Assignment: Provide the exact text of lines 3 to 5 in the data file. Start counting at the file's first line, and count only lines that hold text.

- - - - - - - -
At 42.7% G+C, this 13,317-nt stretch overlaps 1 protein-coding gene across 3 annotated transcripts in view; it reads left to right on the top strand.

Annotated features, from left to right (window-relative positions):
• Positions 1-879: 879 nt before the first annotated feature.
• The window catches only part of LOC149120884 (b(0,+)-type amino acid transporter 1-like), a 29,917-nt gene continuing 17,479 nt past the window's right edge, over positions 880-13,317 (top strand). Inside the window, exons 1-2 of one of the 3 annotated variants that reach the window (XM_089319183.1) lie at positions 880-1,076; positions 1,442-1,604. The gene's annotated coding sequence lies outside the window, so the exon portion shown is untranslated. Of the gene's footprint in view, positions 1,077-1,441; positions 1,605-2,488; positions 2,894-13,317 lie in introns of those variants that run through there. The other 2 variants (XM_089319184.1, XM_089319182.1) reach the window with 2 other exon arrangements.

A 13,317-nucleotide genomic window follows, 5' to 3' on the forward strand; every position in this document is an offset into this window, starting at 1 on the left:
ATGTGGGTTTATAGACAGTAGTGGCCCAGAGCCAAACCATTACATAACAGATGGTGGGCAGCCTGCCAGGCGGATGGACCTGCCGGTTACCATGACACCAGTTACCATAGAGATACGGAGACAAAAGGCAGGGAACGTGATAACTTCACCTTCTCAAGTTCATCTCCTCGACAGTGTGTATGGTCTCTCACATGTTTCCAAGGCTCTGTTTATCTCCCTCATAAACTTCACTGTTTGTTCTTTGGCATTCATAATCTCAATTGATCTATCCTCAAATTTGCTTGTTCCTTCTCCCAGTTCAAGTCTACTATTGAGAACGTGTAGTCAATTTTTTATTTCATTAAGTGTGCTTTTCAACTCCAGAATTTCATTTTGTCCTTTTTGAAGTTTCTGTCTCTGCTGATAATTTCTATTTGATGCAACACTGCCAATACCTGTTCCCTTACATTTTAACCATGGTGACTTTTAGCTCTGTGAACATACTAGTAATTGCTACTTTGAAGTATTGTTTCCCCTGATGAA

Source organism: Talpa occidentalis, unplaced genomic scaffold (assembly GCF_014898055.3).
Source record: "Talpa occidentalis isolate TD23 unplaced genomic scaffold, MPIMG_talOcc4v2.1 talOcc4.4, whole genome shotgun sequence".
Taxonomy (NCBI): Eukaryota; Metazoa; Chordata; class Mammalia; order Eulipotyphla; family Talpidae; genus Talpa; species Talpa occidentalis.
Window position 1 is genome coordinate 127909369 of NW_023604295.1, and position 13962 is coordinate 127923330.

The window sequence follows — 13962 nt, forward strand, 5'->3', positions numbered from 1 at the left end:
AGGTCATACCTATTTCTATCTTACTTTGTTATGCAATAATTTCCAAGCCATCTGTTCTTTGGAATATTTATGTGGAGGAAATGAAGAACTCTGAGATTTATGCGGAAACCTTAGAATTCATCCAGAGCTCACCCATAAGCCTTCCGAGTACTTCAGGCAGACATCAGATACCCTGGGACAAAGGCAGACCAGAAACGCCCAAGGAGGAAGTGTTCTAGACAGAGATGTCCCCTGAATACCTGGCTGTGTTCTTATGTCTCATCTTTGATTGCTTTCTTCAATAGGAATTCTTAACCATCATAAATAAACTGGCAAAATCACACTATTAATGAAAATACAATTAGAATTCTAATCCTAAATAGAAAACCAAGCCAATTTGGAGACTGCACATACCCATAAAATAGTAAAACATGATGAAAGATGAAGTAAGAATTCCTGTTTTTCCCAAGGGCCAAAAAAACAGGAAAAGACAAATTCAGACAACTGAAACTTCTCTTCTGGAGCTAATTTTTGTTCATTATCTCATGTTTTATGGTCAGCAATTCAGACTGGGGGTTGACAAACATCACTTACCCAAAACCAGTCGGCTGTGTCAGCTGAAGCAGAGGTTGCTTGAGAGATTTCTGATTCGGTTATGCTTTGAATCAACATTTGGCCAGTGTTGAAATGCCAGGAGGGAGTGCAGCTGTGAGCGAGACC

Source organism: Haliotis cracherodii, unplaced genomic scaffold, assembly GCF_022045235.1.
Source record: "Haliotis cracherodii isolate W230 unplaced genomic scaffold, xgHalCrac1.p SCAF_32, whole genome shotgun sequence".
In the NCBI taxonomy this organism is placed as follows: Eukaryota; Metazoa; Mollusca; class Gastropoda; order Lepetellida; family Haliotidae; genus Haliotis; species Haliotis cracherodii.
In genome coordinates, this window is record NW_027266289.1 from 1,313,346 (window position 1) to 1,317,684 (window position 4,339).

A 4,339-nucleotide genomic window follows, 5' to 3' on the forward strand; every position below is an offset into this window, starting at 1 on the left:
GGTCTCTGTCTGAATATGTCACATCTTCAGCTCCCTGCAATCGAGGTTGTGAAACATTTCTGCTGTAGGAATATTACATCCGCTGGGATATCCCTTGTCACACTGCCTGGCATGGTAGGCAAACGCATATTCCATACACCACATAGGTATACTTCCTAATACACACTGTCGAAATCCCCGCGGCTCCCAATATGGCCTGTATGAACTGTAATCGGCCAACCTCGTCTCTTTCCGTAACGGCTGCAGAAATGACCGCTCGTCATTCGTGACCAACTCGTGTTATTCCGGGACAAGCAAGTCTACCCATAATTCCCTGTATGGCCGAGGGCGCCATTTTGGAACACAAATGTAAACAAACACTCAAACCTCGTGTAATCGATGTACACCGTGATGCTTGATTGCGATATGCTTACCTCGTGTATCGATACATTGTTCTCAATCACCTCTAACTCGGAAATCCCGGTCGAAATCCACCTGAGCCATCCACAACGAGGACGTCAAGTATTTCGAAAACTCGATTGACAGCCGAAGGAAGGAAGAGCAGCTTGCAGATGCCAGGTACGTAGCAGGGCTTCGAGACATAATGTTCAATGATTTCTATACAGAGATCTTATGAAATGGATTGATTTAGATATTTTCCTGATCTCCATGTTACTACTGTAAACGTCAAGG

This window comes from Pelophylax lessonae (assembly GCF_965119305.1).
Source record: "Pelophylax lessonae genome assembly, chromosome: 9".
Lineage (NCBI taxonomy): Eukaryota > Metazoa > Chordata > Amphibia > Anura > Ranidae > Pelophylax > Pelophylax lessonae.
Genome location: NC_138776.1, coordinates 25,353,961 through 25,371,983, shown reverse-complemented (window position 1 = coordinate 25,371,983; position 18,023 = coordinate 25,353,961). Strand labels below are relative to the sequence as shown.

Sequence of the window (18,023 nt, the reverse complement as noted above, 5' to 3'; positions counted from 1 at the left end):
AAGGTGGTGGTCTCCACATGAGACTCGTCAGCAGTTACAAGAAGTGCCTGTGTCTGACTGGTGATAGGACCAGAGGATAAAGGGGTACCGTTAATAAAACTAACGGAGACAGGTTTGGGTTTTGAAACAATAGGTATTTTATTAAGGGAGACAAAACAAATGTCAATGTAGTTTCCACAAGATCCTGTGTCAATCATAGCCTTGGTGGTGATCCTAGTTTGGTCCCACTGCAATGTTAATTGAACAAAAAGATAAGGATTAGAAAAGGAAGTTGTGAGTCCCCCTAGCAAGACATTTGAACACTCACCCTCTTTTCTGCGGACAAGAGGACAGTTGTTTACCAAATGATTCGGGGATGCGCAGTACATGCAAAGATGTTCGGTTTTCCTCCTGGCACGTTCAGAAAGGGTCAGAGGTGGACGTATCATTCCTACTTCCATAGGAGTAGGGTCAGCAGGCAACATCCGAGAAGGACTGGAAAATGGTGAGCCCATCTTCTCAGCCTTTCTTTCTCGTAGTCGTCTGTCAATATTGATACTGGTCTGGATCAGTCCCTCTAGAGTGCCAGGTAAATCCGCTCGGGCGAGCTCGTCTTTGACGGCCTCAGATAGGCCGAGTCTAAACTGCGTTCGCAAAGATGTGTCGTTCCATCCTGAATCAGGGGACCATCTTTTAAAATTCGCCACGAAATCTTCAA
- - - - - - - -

• Positions 1-879: 879 nt before the first annotated feature.
• The window catches only part of LOC149120884 (b(0,+)-type amino acid transporter 1-like), a 29,917-nt gene continuing 17,479 nt past the window's right edge, over positions 880-13,317 (top strand). Inside the window, exons 1-2 of one of the 3 annotated variants that reach the window (XM_089319183.1) lie at positions 880-1,076; positions 1,442-1,604. The gene's annotated coding sequence lies outside the window, so the exon portion shown is untranslated. Of the gene's footprint in view, positions 1,077-1,441; positions 1,605-2,488; positions 2,894-13,317 lie in introns of those variants that run through there. The other 2 variants (XM_089319184.1, XM_089319182.1) reach the window with 2 other exon arrangements.

A 13,317-nucleotide genomic window follows, 5' to 3' on the forward strand; every position in this document is an offset into this window, starting at 1 on the left: